Some of the college and graduate students who participated in the "Black Lives Matter" protests happen to study at schools that were preparing for finals. And in a few cases, they asked the administration and professors for leniency of various kinds -- with extended deadlines, or, in the case of Oberlin College students in Ohio, with a truly obnoxious petition that included this: Flunking should be prohibited for the entire semester. The lowest grade would be a C and all Oberlin students would be, as they say, above average. Or maybe instead of writing an actual assigned paper, they could meet with a professor to talk about their ideas for a paper.
Fortunately for them and for academia in general, they haven't gotten much in the way of schools rushing to do their bidding, according to a report by the publication Inside Higher Ed. Columbia Law School encouraged professors to be flexible in some cases. Harvard Law gave a more measured response, saying it has always given professors the authority to make decisions on this matter.
Oberlin wisely rejected the petition, though it will not keep professors from making individual decisions on what to require of students -- freedom that professors almost always have. The administration clearly knew it would be an academic laughingstock if it went along with the petition, especially after the mocking the school endured when it jumped in feet first to call on professors to provide "trigger warnings." Professors would have had to warn students at the beginning of the semester about any material that might traumatize them in class, such as a lesson on war, or a novel that addressed racism, or … well, the list was fairly endless. And then giving those students a pass on the class involved. The idea would have been laughable, if it weren't also a flagrant violation of professors' academic freedom. Oberlin then yanked the proposal off its website and decided to reconsider it.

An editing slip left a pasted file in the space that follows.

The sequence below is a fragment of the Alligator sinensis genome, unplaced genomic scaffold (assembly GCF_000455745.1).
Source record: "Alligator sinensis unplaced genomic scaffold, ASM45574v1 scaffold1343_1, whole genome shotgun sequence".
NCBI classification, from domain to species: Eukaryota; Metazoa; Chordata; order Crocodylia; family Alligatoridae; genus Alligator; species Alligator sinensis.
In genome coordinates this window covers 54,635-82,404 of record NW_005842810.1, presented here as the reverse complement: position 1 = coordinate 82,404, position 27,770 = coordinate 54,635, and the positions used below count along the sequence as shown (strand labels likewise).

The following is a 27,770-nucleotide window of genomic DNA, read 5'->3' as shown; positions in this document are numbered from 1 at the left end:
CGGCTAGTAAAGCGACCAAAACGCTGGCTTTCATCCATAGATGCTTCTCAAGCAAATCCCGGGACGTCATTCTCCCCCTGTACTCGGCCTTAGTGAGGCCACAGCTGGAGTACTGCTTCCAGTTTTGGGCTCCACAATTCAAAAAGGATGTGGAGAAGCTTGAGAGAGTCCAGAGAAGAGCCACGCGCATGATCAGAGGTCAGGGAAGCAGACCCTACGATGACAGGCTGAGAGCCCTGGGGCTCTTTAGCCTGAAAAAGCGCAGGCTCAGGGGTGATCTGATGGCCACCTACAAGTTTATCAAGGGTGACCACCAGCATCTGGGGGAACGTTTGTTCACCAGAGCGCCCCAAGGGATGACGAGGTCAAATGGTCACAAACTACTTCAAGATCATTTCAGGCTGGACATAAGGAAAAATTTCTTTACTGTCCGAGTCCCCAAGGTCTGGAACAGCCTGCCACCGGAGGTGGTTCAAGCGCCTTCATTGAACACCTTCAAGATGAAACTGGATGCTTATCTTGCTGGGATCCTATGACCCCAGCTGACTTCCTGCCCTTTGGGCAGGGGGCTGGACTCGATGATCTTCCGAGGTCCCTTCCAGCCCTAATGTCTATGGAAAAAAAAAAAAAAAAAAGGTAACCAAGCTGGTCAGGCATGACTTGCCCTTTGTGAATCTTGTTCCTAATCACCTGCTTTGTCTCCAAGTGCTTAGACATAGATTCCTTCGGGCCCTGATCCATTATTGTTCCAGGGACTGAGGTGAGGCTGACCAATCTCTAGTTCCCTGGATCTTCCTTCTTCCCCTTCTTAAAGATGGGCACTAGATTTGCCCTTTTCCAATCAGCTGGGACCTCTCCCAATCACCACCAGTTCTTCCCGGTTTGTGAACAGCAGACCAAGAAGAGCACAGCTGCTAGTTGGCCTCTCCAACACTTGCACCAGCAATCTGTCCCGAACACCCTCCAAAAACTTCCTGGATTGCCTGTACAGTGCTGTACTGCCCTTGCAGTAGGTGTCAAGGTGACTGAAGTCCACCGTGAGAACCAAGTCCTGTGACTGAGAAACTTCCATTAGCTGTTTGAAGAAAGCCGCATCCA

These are all indications of a trend that should worry not just professors but parents and society at large -- the idea that college students are tender souls who must be bubble-wrapped against the knocks and consequences of academic life.
The matter at hand should be to discover the true nature of action inspired by idealism. Nonviolent protests are a time-honored way for idealists to make their feelings and demands known. Good for the college students who do so. They have often led the nation to at least begin the process of rethinking established norms that might need to be disestablished.
But true idealism in the arena of protest doesn't mean getting an extra vacation day to protest. It means that the ideal involved means more to the protesters than what otherwise would have happened that day -- work, or classes, or studying for finals. That entails a cost. Either the student protests and burns some overnight oil to prepare for studies, or protests and figures that doing not so well on the finals is the price of this important issue, or decides finals are too important to slight and either limits protest hours or finds another way or time to demand change. All are honorable expressions of idealism.
Expecting the world to remold itself around the expression of idealism falls short of the concept of sacrificing for what we believe. (Not to mention the unfairness to those who prepared for finals.) It's similar to some cases of civil disobedience, where protesters break the law -- say, with a sit-in after they have been ordered to leave -- and then vehemently protest being arrested for breaking the law. The concept of civil disobedience is that the issue at hand is more important to the protester than following the law. And in nonviolent protests, this is fine, too. Some issues are indeed that important. But nothing about civil disobedience should be construed to mean that if the protester felt that way, society should back off on its insistence on enforcing the law.
"Imagine if you had to tell your grandkids, 'I didn't go out and fight for what is right because I had to go finish a chemistry final,' " Oberlin student senator Nick Canavan was quoted saying in a story by the ABC News affiliate in Cleveland. But imagine if you had to tell them that you won a bachelor's degree without having bothered learning the material. If Canavan's convictions were strong enough to send him out on the protest lines, they should be strong enough for him to accept grades that reflect his academic efforts of the semester.
Oberlin did well by saying no. It could have done even better by explaining the concept of expectations and sacrifice as they play out in protest and civil disobedience. But perhaps in this case, students will simply learn from the consequences, which is often the best way.